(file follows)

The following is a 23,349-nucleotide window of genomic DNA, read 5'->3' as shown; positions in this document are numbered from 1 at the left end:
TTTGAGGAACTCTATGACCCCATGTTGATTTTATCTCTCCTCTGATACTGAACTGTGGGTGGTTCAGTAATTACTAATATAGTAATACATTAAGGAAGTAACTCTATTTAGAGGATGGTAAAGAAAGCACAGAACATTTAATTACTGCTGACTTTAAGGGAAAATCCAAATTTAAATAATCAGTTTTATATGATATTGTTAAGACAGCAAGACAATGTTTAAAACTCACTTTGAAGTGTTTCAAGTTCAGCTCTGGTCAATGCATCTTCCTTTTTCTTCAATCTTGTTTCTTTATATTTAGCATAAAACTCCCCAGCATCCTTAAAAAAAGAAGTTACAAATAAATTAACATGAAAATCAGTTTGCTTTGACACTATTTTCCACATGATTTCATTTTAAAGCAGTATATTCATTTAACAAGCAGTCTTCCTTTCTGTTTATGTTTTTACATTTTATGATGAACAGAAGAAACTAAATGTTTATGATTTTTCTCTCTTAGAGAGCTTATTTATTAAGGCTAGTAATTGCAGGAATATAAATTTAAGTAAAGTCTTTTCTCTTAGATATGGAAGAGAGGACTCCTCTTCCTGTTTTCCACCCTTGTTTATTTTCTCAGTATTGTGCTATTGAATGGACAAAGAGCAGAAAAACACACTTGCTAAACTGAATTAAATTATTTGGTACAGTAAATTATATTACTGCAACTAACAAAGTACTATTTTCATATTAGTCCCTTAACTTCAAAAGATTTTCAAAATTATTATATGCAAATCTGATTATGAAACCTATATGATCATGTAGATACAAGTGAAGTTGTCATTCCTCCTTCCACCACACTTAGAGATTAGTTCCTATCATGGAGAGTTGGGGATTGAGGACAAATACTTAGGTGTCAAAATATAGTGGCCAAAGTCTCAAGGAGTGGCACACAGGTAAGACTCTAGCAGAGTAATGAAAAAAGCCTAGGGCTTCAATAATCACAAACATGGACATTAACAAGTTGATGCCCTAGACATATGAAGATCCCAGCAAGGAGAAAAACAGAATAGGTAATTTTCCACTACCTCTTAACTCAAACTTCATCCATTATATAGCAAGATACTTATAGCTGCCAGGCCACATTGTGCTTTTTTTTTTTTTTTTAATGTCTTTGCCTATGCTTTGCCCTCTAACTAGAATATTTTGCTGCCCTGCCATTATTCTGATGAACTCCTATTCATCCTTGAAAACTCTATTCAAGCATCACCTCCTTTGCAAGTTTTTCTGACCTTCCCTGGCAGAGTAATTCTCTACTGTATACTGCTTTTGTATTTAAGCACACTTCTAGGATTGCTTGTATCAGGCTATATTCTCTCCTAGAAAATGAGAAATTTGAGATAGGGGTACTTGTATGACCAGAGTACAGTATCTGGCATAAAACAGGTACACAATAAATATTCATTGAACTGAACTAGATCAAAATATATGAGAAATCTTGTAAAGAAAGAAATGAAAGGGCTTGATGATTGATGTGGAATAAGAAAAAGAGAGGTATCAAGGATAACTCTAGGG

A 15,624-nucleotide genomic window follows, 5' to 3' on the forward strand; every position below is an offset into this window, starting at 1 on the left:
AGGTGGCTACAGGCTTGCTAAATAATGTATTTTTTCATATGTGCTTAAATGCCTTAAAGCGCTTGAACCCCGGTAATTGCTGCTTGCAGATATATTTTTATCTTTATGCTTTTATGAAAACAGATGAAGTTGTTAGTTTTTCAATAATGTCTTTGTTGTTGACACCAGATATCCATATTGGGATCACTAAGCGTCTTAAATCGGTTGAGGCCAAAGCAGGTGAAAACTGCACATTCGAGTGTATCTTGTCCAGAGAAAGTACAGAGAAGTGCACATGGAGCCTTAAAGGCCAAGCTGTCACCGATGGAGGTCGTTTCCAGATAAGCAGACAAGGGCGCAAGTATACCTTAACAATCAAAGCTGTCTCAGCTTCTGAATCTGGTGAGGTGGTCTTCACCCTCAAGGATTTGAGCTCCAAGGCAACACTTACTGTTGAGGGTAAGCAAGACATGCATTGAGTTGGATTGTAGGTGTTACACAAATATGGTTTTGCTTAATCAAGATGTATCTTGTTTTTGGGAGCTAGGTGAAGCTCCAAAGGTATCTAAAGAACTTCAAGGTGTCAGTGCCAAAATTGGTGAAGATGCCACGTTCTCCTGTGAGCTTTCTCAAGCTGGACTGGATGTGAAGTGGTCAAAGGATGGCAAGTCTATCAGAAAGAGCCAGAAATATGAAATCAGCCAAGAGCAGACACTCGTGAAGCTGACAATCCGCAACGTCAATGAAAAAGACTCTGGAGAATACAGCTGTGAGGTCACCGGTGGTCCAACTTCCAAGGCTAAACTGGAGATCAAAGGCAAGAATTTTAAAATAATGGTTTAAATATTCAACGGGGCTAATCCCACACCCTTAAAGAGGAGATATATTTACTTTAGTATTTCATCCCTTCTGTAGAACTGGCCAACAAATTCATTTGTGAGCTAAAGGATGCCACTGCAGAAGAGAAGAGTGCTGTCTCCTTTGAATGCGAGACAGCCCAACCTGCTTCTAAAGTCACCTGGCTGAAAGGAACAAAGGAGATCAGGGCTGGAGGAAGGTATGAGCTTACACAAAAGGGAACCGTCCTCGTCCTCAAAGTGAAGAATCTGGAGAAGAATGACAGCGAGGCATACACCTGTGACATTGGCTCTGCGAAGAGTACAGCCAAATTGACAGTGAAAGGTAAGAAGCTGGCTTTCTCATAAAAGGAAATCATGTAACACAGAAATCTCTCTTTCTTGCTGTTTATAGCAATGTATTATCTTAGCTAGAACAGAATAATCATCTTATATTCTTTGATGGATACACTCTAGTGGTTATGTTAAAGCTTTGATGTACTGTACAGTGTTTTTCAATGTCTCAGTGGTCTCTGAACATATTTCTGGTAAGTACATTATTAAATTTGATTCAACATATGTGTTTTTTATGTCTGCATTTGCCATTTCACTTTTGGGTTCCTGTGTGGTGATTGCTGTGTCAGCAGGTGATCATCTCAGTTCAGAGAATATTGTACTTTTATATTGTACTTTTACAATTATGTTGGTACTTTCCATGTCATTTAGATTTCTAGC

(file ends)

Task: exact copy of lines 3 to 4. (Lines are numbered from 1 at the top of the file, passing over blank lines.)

A 15,624-nucleotide genomic window follows, 5' to 3' on the forward strand; every position below is an offset into this window, starting at 1 on the left:
AGGTGGCTACAGGCTTGCTAAATAATGTATTTTTTCATATGTGCTTAAATGCCTTAAAGCGCTTGAACCCCGGTAATTGCTGCTTGCAGATATATTTTTATCTTTATGCTTTTATGAAAACAGATGAAGTTGTTAGTTTTTCAATAATGTCTTTGTTGTTGACACCAGATATCCATATTGGGATCACTAAGCGTCTTAAATCGGTTGAGGCCAAAGCAGGTGAAAACTGCACATTCGAGTGTATCTTGTCCAGAGAAAGTACAGAGAAGTGCACATGGAGCCTTAAAGGCCAAGCTGTCACCGATGGAGGTCGTTTCCAGATAAGCAGACAAGGGCGCAAGTATACCTTAACAATCAAAGCTGTCTCAGCTTCTGAATCTGGTGAGGTGGTCTTCACCCTCAAGGATTTGAGCTCCAAGGCAACACTTACTGTTGAGGGTAAGCAAGACATGCATTGAGTTGGATTGTAGGTGTTACACAAATATGGTTTTGCTTAATCAAGATGTATCTTGTTTTTGGGAGCTAGGTGAAGCTCCAAAGGTATCTAAAGAACTTCAAGGTGTCAGTGCCAAAATTGGTGAAGATGCCACGTTCTCCTGTGAGCTTTCTCAAGCTGGACTGGATGTGAAGTGGTCAAAGGATGGCAAGTCTATCAGAAAGAGCCAGAAATATGAAATCAGCCAAGAGCAGACACTCGTGAAGCTGACAATCCGCAACGTCAATGAAAAAGACTCTGGAGAATACAGCTGTGAGGTCACCGGTGGTCCAACTTCCAAGGCTAAACTGGAGATCAAAGGCAAGAATTTTAAAATAATGGTTTAAATATTCAACGGGGCTAATCCCACACCCTTAAAGAGGAGATATATTTACTTTAGTATTTCATCCCTTCTGTAGAACTGGCCAACAAATTCATTTGTGAGCTAAAGGATGCCACTGCAGAAGAGAAGAGTGCTGTCTCCTTTGAATGCGAGACAGCCCAACCTGCTTCTAAAGTCACCTGGCTGAAAGGAACAAAGGAGATCAGGGCTGGAGGAAGGTATGAGCTTACACAAAAGGGAACCGTCCTCGTCCTCAAAGTGAAGAATCTGGAGAAGAATGACAGCGAGGCATACACCTGTGACATTGGCTCTGCGAAGAGTACAGCCAAATTGACAGTGAAAGGTAAGAAGCTGGCTTTCTCATAAAAGGAAATCATGTAACACAGAAATCTCTCTTTCTTGCTGTTTATAGCAATGTATTATCTTAGCTAGAACAGAATAATCATCTTATATTCTTTGATGGATACACTCTAGTGGTTATGTTAAAGCTTTGATGTACTGTACAGTGTTTTTCAATGTCTCAGTGGTCTCTGAACATATTTCTGGTAAGTACATTATTAAATTTGATTCAACATATGTGTTTTTTATGTCTGCATTTGCCATTTCACTTTTGGGTTCCTGTGTGGTGATTGCTGTGTCAGCAGGTGATCATCTCAGTTCAGAGAATATTGTACTTTTATATTGTACTTTTACAATTATGTTGGTACTTTCCATGTCATTTAGATTTCTAGC